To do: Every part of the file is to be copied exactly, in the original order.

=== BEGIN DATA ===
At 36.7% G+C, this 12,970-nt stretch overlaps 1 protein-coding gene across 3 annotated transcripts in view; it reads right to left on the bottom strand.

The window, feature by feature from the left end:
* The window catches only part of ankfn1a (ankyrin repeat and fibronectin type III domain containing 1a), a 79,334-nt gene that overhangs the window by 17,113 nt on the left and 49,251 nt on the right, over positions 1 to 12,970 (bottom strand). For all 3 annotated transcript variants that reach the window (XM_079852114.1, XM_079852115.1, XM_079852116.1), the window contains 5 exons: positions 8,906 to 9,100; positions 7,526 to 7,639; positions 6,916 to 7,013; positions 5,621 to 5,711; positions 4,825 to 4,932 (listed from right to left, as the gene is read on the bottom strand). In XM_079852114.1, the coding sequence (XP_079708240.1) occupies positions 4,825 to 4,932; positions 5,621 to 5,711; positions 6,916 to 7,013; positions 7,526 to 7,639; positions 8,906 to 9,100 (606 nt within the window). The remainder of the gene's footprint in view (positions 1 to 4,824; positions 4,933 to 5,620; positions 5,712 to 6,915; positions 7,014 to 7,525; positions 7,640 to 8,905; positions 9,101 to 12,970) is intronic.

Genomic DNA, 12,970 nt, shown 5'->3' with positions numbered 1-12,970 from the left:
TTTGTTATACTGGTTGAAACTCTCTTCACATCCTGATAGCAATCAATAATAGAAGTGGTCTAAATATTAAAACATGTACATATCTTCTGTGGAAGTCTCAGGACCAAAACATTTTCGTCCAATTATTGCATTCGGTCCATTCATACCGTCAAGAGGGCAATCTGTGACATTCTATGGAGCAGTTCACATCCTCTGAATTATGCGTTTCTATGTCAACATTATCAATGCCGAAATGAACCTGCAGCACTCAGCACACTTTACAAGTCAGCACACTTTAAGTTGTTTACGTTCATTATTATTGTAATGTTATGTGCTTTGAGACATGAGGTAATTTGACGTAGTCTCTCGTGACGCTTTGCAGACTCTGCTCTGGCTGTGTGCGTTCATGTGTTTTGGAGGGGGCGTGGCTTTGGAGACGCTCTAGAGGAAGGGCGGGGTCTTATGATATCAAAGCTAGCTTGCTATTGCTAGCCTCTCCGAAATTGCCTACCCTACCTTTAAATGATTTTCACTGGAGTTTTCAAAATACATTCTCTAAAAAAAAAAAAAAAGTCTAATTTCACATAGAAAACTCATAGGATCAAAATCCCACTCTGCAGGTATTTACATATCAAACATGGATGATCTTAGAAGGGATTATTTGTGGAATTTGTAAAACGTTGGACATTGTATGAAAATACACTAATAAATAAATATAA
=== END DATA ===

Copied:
At 36.7% G+C, this 12,970-nt stretch overlaps 1 protein-coding gene across 3 annotated transcripts in view; it reads right to left on the bottom strand.

The window, feature by feature from the left end:
* The window catches only part of ankfn1a (ankyrin repeat and fibronectin type III domain containing 1a), a 79,334-nt gene that overhangs the window by 17,113 nt on the left and 49,251 nt on the right, over positions 1 to 12,970 (bottom strand). For all 3 annotated transcript variants that reach the window (XM_079852114.1, XM_079852115.1, XM_079852116.1), the window contains 5 exons: positions 8,906 to 9,100; positions 7,526 to 7,639; positions 6,916 to 7,013; positions 5,621 to 5,711; positions 4,825 to 4,932 (listed from right to left, as the gene is read on the bottom strand). In XM_079852114.1, the coding sequence (XP_079708240.1) occupies positions 4,825 to 4,932; positions 5,621 to 5,711; positions 6,916 to 7,013; positions 7,526 to 7,639; positions 8,906 to 9,100 (606 nt within the window). The remainder of the gene's footprint in view (positions 1 to 4,824; positions 4,933 to 5,620; positions 5,712 to 6,915; positions 7,014 to 7,525; positions 7,640 to 8,905; positions 9,101 to 12,970) is intronic.

Genomic DNA, 12,970 nt, shown 5'->3' with positions numbered 1-12,970 from the left:
TTTGTTATACTGGTTGAAACTCTCTTCACATCCTGATAGCAATCAATAATAGAAGTGGTCTAAATATTAAAACATGTACATATCTTCTGTGGAAGTCTCAGGACCAAAACATTTTCGTCCAATTATTGCATTCGGTCCATTCATACCGTCAAGAGGGCAATCTGTGACATTCTATGGAGCAGTTCACATCCTCTGAATTATGCGTTTCTATGTCAACATTATCAATGCCGAAATGAACCTGCAGCACTCAGCACACTTTACAAGTCAGCACACTTTAAGTTGTTTACGTTCATTATTATTGTAATGTTATGTGCTTTGAGACATGAGGTAATTTGACGTAGTCTCTCGTGACGCTTTGCAGACTCTGCTCTGGCTGTGTGCGTTCATGTGTTTTGGAGGGGGCGTGGCTTTGGAGACGCTCTAGAGGAAGGGCGGGGTCTTATGATATCAAAGCTAGCTTGCTATTGCTAGCCTCTCCGAAATTGCCTACCCTACCTTTAAATGATTTTCACTGGAGTTTTCAAAATACATTCTCTAAAAAAAAAAAAAAAGTCTAATTTCACATAGAAAACTCATAGGATCAAAATCCCACTCTGCAGGTATTTACATATCAAACATGGATGATCTTAGAAGGGATTATTTGTGGAATTTGTAAAACGTTGGACATTGTATGAAAATACACTAATAAATAAATATAA